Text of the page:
They came from the Andromeda Galaxy, escaping their planet on space-arks when their sun went supernova. But they weren't fast enough, and the resulting radiation killed off all of their women, meaning their race is doomed unless they can find a suitable replacement. That’s why they’re on Earth, trying to assimilate their way in. But something’s gone wrong with their great plan: human emotions are starting to assert themselves in the alien hosts. (Ah, the horrors of Ro-Man’s Syndrome.) When Marge asks if they know what love is, he says no, they have no concept of it, but insists he is starting to learn. He then drops the bomb that, eventually, they will get over the genetic hump and have children with the Earth women.

Trapped, Marge turns to Doctor Wayne again, and luckily, they haven’t gotten to him yet. And after putting her story together with what happened to Sam, he starts to believe her tale of alien doubles. Unable to go to the police, they don’t know where to turn for help, when suddenly, Ted breaks in, announcing that Carolyn just gave birth to twins. With that, Wayne now knows where to get help and tells Marge to head home, to not raise suspicion with Bill; he then grabs Ted and heads to the waiting room for expectant fathers. Once back at the Farrell residence, Bill figures out that Marge has finally found some help and the expedition is in danger. Sending a psychic SOS to the others in the ship, he leaves Marge to go and help his comrades. Rounding up the alien patrolmen, they head into the woods with Marge right behind them.

Well ahead of them, Dr. Wayne managed to round up a sizable armed posse and has reached the spot where Marge says the spaceship is hidden. Find it they do, and when the hatch opens and two glowing aliens emerge, armed with disintegrators, a man with a pair of German Shepherds leads the charge. A firefight erupts but the human’s bullets have no effect, and while one of the aliens blasts a human into oblivion, the dogs attack the other one. Savaging it, the alien screams as the dogs tear through the exposed arteries causing it to quickly bleed to death. (That one was for Sparky, who died in the basement!) The second alien disintegrates one dog, not realizing that the other canine was getting the drop on him. And Fido makes quick work of him, too, by biting the large arteries in two. (That was for Mittens, the cat who died in the alley!)

Both alien bodies quickly dissolve (-- rather messily), and the Earthmen cautiously make their way toward the opened saucer. (You’d think they’d've shut the door. I guess the aliens were born in a barn. Go figure.) Inside, they find several humans suspended in some kind of force field. (Including Bill, Sam, and all the policemen.) Dr. Wayne isn’t sure what to make of the alien technology but concludes that they have no choice and starts pulling the plugs on the machines (-- crossing his fingers and hoping he doesn’t kill anybody.) Outside, as Bill and the patrolmen run toward the ship, one of the cops screams as his Earth counterpart is unplugged; the alien then falls and violently dissolves into a puddle translucent goo, leaving the other two press on alone.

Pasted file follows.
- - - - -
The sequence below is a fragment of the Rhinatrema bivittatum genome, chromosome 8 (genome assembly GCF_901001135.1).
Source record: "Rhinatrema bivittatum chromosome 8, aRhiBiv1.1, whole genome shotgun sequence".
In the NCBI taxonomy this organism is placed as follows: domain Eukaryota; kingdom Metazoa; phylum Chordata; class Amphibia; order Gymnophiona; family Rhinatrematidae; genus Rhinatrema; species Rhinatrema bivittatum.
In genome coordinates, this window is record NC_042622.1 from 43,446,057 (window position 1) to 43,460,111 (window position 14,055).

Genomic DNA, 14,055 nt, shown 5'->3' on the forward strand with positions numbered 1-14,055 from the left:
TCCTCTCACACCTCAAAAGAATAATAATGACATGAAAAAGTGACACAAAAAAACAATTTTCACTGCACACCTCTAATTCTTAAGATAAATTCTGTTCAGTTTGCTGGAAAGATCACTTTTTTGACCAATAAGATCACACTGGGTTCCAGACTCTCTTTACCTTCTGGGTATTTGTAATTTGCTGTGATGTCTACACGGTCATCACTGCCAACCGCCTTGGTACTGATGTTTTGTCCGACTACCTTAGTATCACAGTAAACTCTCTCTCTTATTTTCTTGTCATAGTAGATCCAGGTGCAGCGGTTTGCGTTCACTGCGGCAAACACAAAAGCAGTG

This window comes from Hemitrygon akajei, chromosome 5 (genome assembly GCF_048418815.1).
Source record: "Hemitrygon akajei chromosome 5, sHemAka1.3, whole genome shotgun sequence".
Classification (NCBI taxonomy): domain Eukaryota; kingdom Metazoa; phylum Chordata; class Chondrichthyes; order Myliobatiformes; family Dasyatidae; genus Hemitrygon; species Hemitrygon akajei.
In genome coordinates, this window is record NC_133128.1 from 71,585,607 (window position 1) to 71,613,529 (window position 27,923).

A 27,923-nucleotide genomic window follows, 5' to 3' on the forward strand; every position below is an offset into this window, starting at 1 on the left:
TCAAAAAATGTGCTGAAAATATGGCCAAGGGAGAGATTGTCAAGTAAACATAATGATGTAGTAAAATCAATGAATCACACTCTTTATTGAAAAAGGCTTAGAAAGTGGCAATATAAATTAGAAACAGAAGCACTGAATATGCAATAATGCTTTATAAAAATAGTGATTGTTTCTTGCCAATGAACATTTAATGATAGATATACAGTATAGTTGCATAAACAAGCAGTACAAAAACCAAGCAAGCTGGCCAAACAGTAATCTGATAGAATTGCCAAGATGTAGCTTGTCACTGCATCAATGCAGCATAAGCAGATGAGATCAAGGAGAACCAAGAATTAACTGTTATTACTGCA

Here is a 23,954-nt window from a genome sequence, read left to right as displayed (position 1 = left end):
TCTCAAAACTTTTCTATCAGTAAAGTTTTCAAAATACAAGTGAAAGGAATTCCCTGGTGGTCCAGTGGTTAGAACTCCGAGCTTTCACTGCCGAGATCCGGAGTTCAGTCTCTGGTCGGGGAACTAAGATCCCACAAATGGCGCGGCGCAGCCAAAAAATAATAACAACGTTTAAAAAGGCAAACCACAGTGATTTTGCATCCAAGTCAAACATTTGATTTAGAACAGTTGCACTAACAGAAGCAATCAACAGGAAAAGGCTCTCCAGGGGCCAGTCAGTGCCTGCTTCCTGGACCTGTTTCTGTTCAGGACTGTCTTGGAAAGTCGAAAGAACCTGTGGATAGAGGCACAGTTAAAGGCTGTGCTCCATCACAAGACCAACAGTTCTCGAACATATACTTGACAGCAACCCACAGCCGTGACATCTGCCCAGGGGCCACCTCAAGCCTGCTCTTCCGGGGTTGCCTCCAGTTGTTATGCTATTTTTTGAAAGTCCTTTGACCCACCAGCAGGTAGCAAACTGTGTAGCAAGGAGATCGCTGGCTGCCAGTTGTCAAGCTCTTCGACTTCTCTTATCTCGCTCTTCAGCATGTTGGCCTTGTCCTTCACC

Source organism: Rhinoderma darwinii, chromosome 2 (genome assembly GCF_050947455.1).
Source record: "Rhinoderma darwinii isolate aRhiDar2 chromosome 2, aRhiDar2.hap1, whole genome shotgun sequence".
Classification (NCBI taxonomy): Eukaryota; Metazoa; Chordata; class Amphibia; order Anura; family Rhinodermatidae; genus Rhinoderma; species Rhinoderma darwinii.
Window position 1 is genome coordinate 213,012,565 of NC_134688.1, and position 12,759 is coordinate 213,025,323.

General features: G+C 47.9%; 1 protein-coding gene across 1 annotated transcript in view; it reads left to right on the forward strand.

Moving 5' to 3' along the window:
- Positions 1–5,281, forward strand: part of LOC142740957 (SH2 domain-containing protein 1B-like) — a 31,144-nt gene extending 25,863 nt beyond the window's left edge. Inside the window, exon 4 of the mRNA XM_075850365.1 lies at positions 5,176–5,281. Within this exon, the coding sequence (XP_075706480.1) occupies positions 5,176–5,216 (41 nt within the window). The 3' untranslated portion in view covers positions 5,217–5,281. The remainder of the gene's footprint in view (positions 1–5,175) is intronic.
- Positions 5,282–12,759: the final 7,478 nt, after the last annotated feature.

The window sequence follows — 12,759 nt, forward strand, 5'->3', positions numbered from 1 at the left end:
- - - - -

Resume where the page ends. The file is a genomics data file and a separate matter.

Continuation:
Back at the ship, when Chief Collins is unplugged, the alien Collins radios the fleet and reports that all is lost. Before he collapses, he orders them to destroy the scout ship and abort the mission, and then promptly disintegrates (-- in several disgusting blorps). As the rescuers start moving the recovered humans outside the ship, about a dozen in all, Dr. Wayne keeps freeing the others still trapped inside. Unplugging the second patrolmen, his alien double screams in agony. Putting him out of his misery, Bill stops and disintegrates him before he can dissolve. This allows Marge to catch up, giving Bill a chance to plead his case to her one last time. In the end, he wishes Marge had never found out, and when the real Bill is unplugged, the alien Bill tells Marge to get away. And as he writhes in agony, she does looks away (-- but we, being the Sick-Os that we are, morbidly watch --) as alien Bill spreads out all over the ground. (Blorp-blorp-blorp...)

Bill was the last one pulled out, and since the space ship is making a funny noise, that's getting louder by the second, they evacuate the area. Once everyone is clear, the ship explodes. Marge and Bill are reunited, and it appears that they’ll live happily ever after because we pan back to outer-space and see the Andromedan fleet pulling away from the Earth and move on.